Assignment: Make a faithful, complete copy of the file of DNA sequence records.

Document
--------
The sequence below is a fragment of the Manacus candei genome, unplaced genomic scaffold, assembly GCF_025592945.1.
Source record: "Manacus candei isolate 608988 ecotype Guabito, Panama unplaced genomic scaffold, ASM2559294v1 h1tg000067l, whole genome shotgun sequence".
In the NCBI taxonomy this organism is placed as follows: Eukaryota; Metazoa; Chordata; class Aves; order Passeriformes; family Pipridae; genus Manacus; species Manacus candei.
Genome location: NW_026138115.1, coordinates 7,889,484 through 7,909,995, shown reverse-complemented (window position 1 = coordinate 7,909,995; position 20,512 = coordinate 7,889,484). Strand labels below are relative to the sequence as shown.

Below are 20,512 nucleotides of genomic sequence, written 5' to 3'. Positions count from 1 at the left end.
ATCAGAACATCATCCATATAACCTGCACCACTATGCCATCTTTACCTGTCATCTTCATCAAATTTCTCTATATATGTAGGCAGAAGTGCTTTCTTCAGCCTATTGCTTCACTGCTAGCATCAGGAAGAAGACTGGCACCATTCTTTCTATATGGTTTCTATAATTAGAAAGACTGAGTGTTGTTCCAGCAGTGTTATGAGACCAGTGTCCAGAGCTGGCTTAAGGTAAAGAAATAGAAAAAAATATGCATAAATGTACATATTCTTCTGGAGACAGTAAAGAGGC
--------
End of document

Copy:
The sequence below is a fragment of the Manacus candei genome, unplaced genomic scaffold, assembly GCF_025592945.1.
Source record: "Manacus candei isolate 608988 ecotype Guabito, Panama unplaced genomic scaffold, ASM2559294v1 h1tg000067l, whole genome shotgun sequence".
In the NCBI taxonomy this organism is placed as follows: Eukaryota; Metazoa; Chordata; class Aves; order Passeriformes; family Pipridae; genus Manacus; species Manacus candei.
Genome location: NW_026138115.1, coordinates 7,889,484 through 7,909,995, shown reverse-complemented (window position 1 = coordinate 7,909,995; position 20,512 = coordinate 7,889,484). Strand labels below are relative to the sequence as shown.

Below are 20,512 nucleotides of genomic sequence, written 5' to 3'. Positions count from 1 at the left end.
ATCAGAACATCATCCATATAACCTGCACCACTATGCCATCTTTACCTGTCATCTTCATCAAATTTCTCTATATATGTAGGCAGAAGTGCTTTCTTCAGCCTATTGCTTCACTGCTAGCATCAGGAAGAAGACTGGCACCATTCTTTCTATATGGTTTCTATAATTAGAAAGACTGAGTGTTGTTCCAGCAGTGTTATGAGACCAGTGTCCAGAGCTGGCTTAAGGTAAAGAAATAGAAAAAAATATGCATAAATGTACATATTCTTCTGGAGACAGTAAAGAGGC